Characterisation of hydration and nanophase separation during the temperature response in hydrophobic/hydrophilic elastin-like polypeptide (ELP) diblock copolymers†
To understand the complex nanoscale dehydration process during the lower critical solution temperature (LCST) based inverse phase transition of a class of thermoresponsive biopolymers, diblock elastin-like polypeptides (ELPs) were investigated by spin probing continuous wave electron paramagnetic resonance (CW EPR) spectroscopy. The diblock copolymers composed of a hydrophobic block and a hydrophilic block showed different mechanisms of a temperature-driven phase transition. While the phase transition temperature is a function of the hydrophobic mass fraction of the diblock ELPs, the hydrophilic block length determines the molecular structure of the polymer aggregates formed above the transition temperature. When the weight ratio of hydrophilic block length to hydrophobic block length is greater than or equal to 0.3, the polymer aggregates consist of a hydrophobic core and a hydrophilic corona. The interface of these two regions become permeable at temperatures above the transition temperature. In case of smaller ratios, the aggregating hydrophobic parts of the polymer enclose the hydrated hydrophilic blocks, that are too small to form a hydrophilic corona, leading to bigger and less dense aggregates of higher polarity.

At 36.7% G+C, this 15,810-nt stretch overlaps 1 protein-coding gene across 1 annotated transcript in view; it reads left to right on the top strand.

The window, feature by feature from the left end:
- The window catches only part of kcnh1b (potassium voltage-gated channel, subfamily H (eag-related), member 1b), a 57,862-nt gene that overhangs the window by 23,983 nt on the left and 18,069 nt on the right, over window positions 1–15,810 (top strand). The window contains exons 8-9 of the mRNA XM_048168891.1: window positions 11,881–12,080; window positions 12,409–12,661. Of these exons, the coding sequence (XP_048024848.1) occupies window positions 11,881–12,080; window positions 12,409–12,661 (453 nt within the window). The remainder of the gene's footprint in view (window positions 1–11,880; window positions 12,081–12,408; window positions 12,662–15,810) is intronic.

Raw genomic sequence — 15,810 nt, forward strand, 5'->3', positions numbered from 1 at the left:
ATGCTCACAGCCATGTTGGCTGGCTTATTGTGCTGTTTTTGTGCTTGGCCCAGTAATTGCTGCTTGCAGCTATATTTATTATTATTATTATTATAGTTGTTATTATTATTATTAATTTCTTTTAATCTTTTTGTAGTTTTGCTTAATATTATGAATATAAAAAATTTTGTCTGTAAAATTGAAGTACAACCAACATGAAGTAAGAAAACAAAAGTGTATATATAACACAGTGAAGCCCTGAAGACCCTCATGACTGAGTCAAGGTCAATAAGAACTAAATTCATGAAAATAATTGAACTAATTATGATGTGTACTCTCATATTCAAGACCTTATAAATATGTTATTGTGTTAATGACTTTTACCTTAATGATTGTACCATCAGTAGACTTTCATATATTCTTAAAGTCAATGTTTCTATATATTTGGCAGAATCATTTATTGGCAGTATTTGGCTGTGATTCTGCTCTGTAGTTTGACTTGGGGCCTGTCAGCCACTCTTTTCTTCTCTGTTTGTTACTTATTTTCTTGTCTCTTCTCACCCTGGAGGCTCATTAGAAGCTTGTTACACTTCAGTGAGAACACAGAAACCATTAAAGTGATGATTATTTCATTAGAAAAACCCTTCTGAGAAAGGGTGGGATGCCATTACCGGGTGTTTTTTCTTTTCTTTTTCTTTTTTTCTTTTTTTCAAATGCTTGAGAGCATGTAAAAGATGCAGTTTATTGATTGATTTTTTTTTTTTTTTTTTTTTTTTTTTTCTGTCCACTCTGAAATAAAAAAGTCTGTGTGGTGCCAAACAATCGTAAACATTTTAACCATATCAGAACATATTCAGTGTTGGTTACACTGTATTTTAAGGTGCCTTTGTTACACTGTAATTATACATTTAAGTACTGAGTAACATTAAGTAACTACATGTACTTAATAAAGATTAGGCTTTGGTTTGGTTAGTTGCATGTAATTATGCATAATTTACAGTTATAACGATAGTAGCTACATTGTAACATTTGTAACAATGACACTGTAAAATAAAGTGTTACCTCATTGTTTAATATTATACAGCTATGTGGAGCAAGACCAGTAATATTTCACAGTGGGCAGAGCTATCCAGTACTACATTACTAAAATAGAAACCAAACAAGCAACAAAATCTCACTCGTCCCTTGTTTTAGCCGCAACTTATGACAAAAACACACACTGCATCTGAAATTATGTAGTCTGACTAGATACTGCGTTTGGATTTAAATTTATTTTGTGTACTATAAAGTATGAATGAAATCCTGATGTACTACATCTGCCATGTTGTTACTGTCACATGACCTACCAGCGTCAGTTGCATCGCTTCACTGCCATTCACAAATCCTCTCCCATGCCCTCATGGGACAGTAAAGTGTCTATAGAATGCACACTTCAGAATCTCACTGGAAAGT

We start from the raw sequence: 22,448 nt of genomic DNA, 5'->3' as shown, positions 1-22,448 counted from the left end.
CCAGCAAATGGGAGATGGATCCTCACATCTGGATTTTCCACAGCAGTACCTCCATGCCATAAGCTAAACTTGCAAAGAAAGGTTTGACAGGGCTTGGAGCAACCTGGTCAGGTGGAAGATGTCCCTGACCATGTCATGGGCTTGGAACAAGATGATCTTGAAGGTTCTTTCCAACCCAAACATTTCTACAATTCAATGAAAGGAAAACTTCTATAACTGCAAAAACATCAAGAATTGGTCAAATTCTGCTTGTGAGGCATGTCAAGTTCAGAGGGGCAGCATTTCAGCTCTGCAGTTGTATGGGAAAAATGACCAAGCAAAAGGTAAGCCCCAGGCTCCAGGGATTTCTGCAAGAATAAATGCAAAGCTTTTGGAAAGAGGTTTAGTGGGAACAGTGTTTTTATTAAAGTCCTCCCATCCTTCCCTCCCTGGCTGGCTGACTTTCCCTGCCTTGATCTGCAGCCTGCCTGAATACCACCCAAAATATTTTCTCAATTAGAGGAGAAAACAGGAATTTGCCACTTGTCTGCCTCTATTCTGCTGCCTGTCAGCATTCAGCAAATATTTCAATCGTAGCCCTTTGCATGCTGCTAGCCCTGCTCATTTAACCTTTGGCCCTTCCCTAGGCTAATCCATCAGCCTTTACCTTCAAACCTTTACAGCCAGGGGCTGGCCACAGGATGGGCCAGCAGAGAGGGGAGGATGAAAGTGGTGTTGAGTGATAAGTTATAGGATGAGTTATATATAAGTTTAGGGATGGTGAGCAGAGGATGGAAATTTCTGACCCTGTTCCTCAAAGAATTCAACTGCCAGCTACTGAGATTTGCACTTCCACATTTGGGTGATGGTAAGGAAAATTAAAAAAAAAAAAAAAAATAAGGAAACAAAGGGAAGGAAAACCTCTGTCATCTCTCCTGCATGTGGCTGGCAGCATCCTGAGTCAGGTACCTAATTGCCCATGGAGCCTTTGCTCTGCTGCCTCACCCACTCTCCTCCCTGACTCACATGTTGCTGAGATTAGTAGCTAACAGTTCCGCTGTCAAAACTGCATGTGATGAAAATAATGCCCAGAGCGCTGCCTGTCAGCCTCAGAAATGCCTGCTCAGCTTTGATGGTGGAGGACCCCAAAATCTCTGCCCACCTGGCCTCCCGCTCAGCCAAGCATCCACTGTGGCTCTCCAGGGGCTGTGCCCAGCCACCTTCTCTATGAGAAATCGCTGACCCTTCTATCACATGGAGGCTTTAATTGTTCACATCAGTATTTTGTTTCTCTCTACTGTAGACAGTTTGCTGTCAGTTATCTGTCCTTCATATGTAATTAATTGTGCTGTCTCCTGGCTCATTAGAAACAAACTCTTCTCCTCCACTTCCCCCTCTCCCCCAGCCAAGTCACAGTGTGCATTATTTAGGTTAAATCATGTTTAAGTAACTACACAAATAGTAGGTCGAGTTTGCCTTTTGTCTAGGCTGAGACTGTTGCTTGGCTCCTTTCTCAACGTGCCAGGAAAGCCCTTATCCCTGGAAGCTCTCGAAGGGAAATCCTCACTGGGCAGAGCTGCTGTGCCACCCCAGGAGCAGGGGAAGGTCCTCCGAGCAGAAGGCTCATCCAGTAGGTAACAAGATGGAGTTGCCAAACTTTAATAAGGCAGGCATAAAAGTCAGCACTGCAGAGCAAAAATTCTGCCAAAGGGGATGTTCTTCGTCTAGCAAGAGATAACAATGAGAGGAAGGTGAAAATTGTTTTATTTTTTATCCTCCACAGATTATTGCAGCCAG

- This article is part of the themed collection: Soft Matter at Aqueous Interfaces